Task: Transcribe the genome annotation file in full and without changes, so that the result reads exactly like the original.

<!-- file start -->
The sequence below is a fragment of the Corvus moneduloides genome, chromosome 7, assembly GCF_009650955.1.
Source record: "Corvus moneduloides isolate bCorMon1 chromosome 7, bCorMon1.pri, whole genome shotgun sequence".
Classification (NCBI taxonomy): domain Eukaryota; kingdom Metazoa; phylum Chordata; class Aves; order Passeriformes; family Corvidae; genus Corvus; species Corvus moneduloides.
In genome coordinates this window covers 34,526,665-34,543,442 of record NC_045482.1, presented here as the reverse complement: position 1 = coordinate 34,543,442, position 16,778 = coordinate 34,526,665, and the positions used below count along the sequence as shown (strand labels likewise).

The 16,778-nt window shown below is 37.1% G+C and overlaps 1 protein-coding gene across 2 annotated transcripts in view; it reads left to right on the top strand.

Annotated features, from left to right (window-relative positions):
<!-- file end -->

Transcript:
The sequence below is a fragment of the Corvus moneduloides genome, chromosome 7, assembly GCF_009650955.1.
Source record: "Corvus moneduloides isolate bCorMon1 chromosome 7, bCorMon1.pri, whole genome shotgun sequence".
Classification (NCBI taxonomy): domain Eukaryota; kingdom Metazoa; phylum Chordata; class Aves; order Passeriformes; family Corvidae; genus Corvus; species Corvus moneduloides.
In genome coordinates this window covers 34,526,665-34,543,442 of record NC_045482.1, presented here as the reverse complement: position 1 = coordinate 34,543,442, position 16,778 = coordinate 34,526,665, and the positions used below count along the sequence as shown (strand labels likewise).

The 16,778-nt window shown below is 37.1% G+C and overlaps 1 protein-coding gene across 2 annotated transcripts in view; it reads left to right on the top strand.

Annotated features, from left to right (window-relative positions):